Inflation and a slowing economy are prompting more people to consider postponing a job change. However, the job market is still hot for IDA members, reckons chief economist and career counsellor.
Before you get into the nitty-gritty, make a mental note: The most important thing is to know that we don’t know anything.
Because while the lifting of restrictions allows us to glimpse an everyday life like the one we once knew, we've never been in the situation we're in now.
The rise in productivity we saw when the country shut down in March 2020 is likely to be replaced by a decline now. Both managers and employees must accept this.
Therefore, verbalise your experience and make room in your calendar for you to meet up and be unproductive together. Also remind each other to lower ambitions a bit, so there's time for you to re-train your social muscle. It may have been a whole year since you last shared a daily routine, and there is a lot to catch up on, so it takes time.
It will be both wonderful and difficult when restrictions are lifted. Some of your colleagues might like to be well spaced out, to disinfect the room before a meeting and not to have lunch together in the canteen.
This means we need to renegotiate the way we share the workplace. The situation can be conflictual and seemingly small problems can grow big because there are strong emotions associated with corona. That is why both managers and employees should address disagreements and small conflicts as soon as you notice them in the department.
We return to work with many subjective experiences and perspectives on how the past year has been. Some have had a lot of physical presence in the workplace, others have not. Some have had a really hard time during the shutdown, while others have thrived under the special circumstances.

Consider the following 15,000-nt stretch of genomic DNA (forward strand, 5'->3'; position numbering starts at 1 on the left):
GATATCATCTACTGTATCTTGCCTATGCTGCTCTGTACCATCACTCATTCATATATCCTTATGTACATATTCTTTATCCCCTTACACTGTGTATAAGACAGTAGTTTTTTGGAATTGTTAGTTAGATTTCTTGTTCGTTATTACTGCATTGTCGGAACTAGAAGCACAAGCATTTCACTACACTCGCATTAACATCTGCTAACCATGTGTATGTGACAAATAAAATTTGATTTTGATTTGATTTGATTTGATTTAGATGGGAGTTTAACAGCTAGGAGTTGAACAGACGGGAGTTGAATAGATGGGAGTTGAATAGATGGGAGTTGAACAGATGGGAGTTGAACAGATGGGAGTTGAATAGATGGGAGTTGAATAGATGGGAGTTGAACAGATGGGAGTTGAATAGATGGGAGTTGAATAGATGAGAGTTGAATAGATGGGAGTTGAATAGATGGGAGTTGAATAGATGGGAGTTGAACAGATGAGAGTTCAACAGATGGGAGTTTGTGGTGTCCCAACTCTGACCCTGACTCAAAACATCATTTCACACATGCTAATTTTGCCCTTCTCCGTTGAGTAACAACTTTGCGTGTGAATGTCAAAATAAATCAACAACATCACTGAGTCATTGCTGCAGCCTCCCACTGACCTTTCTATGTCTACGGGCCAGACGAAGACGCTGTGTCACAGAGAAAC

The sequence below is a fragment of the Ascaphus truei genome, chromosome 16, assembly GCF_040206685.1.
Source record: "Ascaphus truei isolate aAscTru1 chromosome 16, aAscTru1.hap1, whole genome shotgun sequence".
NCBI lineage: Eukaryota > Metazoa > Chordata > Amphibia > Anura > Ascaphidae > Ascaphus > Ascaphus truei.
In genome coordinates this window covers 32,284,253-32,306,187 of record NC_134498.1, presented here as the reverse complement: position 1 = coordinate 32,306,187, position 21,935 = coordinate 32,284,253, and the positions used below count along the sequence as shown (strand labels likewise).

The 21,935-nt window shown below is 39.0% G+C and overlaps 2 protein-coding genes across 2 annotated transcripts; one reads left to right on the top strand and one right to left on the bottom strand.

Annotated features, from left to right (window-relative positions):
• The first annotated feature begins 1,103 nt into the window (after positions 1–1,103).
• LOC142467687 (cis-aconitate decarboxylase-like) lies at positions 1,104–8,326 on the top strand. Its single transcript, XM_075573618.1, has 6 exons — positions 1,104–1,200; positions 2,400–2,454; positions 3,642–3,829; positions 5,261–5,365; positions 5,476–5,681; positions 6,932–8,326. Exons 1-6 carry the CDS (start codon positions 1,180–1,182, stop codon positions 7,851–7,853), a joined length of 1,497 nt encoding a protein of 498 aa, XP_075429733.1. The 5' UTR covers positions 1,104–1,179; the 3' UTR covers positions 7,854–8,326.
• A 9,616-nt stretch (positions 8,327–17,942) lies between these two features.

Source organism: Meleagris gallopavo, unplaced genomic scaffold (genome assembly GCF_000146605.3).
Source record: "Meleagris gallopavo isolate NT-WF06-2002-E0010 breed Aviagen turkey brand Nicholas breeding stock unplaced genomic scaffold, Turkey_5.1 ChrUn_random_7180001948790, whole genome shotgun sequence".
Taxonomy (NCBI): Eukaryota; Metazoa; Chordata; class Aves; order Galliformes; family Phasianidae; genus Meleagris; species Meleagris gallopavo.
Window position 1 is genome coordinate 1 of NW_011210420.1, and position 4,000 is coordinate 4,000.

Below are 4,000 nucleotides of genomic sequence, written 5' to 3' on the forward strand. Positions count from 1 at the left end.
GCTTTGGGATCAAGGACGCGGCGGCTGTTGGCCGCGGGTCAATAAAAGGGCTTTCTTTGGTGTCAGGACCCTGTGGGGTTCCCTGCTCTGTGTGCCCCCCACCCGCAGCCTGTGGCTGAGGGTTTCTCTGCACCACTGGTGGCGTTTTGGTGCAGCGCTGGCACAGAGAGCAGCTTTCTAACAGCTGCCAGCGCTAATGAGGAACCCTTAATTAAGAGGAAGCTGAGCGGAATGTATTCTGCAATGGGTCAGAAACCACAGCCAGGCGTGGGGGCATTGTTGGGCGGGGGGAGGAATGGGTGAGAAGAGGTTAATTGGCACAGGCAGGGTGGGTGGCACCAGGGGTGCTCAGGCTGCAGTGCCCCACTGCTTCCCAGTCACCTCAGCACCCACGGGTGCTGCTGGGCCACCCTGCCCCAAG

That's why we need to have the courage to listen to each other in the first place, rather than try to solve problems straight away. It may seem tempting to lay down a lot of rules for distance work, meetings, hygiene, and teamwork. But the most important thing is to listen to each other and create a space where we can talk. There should be room for both your colleagues' and, not least, your own - perhaps - unexpected reactions.
Also remember that some people will still be afraid of infection, for example pregnant and breastfeeding co-workers. We need to take them into account. We have a shared responsibility to keep everyone safe.
Many of us have missed structure and others have converted three daily commuting hours into effective working time. But when the workplace calls again, make sure you get the best of both worlds, not the other way around.
Work from home to the extent that it makes sense, and if you go into work, remember to take time off when you get home and drop the habits you picked up during the shutdown of letting work flow into your free time. When you have time off, you need to recover, let your brain rest and recharge your social accounts.
Between you and your colleagues, it is no longer a question of presence but of presence in time. So: Which and how many hours in a week can you meet and be together about something, when one of you has gotten used to going for a run at 10 and the other leaves at 14?
Your manager is probably also marked by a tough corona year. Managers may be responsible for the general overview, direction and problem-solving, but during the corona, the management role has changed and there has been an uncommon amount of work for most leaders.
So show consideration and the same amount of care for your manager as you do for your colleagues. Ask once too often rather than once too little if you are unsure why and what to do.
Remember that your manager (like your colleague) has not experienced what you have. Be open, listen and share without judging how you feel.